Advancing Agriculture in 2014
American Farm Bureau
President, American Farm Bureau
The mid-term elections are over. No doubt you’re as relieved as I am to see the campaign ads fade away. Now the holidays are already upon us. As we celebrate with friends and family, it’s a good time to pause, look back and give thanks for the past year. Not much sooner than the holiday dinner dishes are cleared from the table, we’ll also look to what we hope the next year will bring.
At Farm Bureau, we’re proud of the progress we’ve made so far this year, and we are eager to do even more for farmers and ranchers in the coming weeks and months.
Taking on the Tough Questions
Farm Bureau recently announced a historic agreement among agricultural technology companies and farm groups on farm data privacy and security principles. We have led in asking tough questions to ensure data remains secure as new technologies that make farming more efficient also expose farmers and ranchers to new risks. Farmers and ranchers overwhelmingly agree they should own their farm data, and Farm Bureau has played a leading role in educating them about asking the right questions before signing data sharing agreements.
Technological advancements also raise questions for consumers – questions that farmers must be willing and able to answer if we are to maintain access to biotechnology. Farm Bureau has equipped farmers with a new toolkit to help them answer consumers’ questions and dispel biotech myths, and we will be rolling out more resources to explain why agricultural innovation is important to us all.
Speaking of the recent elections, we were pleased to see that voters in Colorado and Oregon recognized that state initiatives requiring that “GMO” products be labeled as such would do more harm than good. Rather than a state-by-state or county-by-county patchwork, we support a national labeling bill introduced in Congress. Consumers have a right to know what’s in their food, but the information should be based on facts, not fear.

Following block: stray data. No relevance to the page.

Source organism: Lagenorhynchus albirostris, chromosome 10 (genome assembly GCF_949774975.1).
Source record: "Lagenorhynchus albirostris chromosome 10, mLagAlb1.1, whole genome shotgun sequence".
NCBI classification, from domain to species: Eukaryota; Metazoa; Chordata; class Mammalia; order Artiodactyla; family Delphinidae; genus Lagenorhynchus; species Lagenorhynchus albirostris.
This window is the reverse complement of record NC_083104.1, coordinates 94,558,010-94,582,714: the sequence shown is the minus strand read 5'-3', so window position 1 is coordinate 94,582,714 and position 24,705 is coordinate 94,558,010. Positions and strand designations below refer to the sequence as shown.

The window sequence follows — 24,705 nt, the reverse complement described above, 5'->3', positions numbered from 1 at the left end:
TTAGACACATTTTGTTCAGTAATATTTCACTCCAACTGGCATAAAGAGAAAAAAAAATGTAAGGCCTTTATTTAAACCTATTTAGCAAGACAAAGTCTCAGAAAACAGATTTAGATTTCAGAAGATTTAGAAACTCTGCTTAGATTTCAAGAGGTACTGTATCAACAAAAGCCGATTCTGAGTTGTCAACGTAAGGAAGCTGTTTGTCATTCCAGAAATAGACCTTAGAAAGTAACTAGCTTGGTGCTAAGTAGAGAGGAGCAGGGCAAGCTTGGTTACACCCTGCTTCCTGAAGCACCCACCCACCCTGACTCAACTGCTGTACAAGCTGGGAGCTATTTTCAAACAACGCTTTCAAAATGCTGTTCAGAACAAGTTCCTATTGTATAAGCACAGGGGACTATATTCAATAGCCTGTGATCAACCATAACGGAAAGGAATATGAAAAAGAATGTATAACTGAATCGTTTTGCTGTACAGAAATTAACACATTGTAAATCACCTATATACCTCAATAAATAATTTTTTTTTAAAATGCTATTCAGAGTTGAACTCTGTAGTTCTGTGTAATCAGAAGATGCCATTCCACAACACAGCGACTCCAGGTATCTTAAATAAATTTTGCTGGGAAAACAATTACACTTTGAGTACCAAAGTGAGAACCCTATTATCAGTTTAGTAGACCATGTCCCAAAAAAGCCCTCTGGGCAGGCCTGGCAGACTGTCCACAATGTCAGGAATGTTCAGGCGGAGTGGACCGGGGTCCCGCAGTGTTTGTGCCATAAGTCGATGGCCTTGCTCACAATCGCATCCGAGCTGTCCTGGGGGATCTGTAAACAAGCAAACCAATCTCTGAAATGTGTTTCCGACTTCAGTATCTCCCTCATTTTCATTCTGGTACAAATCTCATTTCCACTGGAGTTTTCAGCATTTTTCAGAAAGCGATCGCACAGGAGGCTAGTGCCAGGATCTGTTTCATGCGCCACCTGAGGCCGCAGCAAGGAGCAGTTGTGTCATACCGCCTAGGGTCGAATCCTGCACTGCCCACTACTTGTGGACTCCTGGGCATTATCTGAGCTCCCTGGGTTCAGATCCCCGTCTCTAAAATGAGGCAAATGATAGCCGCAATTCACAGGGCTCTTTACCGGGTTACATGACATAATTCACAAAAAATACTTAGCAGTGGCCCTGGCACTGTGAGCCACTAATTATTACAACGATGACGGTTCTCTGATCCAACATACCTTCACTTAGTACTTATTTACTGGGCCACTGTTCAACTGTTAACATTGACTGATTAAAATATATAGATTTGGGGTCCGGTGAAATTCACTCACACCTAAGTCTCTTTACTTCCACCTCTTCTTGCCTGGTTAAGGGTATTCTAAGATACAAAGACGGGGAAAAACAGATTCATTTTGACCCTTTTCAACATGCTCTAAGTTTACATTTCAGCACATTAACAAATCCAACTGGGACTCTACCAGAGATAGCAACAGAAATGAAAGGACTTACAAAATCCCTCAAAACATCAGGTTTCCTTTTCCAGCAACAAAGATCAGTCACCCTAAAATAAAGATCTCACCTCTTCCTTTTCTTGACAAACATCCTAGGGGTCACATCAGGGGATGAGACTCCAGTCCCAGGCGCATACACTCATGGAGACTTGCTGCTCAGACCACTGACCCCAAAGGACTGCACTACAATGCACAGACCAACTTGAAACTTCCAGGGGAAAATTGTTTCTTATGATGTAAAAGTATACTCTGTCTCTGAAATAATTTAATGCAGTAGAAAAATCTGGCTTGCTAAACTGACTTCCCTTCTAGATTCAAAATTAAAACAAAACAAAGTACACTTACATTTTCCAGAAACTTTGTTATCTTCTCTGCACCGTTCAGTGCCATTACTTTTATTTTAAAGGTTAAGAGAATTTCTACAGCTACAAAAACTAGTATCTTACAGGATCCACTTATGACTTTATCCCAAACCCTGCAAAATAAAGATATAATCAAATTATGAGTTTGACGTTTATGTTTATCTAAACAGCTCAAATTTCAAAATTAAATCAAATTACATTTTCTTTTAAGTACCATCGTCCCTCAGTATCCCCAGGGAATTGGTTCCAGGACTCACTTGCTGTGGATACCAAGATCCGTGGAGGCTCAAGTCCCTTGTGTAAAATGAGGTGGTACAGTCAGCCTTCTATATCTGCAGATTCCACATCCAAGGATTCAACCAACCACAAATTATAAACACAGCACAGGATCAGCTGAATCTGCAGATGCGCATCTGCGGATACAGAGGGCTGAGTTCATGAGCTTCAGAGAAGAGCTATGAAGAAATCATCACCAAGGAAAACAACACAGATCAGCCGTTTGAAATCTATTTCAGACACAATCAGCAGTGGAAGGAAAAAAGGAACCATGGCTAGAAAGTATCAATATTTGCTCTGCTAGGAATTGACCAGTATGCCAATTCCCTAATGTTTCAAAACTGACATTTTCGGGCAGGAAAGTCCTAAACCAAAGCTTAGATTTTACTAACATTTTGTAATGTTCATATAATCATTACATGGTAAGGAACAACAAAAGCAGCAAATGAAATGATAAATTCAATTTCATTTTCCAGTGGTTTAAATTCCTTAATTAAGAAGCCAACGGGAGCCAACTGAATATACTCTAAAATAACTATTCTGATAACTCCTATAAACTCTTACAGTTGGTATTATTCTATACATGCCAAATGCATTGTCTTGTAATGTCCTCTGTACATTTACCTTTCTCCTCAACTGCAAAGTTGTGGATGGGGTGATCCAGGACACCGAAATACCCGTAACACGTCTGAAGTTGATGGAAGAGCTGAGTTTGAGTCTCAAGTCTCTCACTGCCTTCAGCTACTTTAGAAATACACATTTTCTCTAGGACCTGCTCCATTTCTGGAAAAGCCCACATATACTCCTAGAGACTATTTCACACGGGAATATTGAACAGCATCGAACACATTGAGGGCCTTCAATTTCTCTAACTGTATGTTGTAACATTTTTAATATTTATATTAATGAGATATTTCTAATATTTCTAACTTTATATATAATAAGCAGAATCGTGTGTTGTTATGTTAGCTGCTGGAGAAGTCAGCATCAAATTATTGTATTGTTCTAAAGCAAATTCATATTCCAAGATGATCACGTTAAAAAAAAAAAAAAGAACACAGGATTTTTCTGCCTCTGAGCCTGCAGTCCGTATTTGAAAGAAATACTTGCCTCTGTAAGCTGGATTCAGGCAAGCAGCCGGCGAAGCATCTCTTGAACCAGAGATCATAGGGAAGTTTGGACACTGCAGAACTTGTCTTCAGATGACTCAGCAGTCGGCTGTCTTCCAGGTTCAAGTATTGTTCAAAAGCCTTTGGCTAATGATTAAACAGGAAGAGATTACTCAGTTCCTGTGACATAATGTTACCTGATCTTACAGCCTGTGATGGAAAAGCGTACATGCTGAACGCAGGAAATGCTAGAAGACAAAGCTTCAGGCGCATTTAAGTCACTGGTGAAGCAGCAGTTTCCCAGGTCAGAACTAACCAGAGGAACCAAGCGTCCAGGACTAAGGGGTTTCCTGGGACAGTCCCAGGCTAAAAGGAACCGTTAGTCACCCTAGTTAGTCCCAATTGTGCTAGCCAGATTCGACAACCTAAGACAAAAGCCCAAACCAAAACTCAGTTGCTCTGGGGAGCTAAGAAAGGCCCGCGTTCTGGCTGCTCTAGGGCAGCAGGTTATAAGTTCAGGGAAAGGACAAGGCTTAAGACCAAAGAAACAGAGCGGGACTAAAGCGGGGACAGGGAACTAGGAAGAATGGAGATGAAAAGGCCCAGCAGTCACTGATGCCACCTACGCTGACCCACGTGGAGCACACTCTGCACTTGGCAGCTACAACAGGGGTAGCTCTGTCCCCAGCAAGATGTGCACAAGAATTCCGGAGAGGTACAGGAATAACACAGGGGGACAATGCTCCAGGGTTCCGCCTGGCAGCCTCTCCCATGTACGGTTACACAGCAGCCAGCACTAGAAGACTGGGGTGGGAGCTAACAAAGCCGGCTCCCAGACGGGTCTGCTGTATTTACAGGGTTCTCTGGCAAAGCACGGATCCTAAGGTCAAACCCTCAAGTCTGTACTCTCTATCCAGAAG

Standing Up to Regulatory Overreach
The EPA and Corps of Engineers also have been hard at work this year – trying to place more roadblocks on the productive use of farmland. The agencies’ Waters of the U.S. proposed rule amounts to an unprecedented land grab, as its vague and confusing language leaves plenty of loopholes for the agency to regulate most ephemeral drainage features, ditches and small wetlands on farmland and pastures, even if they are only occasionally wet. Hundreds of thousands of comments have been submitted to the public docket, many of them from landowners who joined Farm Bureau in calling for the agencies to Ditch the Rule.
Farm Bureau expects the 113th Congress to be hard at work on this and other key issues in the remaining weeks of this year. It’s time for regulatory overreach to stop standing in the way of common farming activities. We were pleased to see the House stand with farmers and ranchers by passing H.R. 5078, which would block implementation of the “WOTUS” proposed rule. Farm Bureau is urging the Senate also to act before the year ends.
Investing in the Future of Farming
Another top priority for farmers and ranchers is action on several important tax provisions that expired at the end of 2013. Farmers depend on tax incentives like bonus depreciation to increase their cash flow and allow them to purchase equipment without taking on too much debt. Restoring these provisions would help boost rural economies as farmers and ranchers plan their business decisions for the next season.
In a few short weeks, Farm Bureau members from all around the nation will gather in San Diego to set the agenda for next year, while the new Congress will be just getting under way in Washington. As we look to what’s next, we can also be proud of how agriculture has united for action this year, to ensure farmers and ranchers can keep doing their work of feeding a growing world.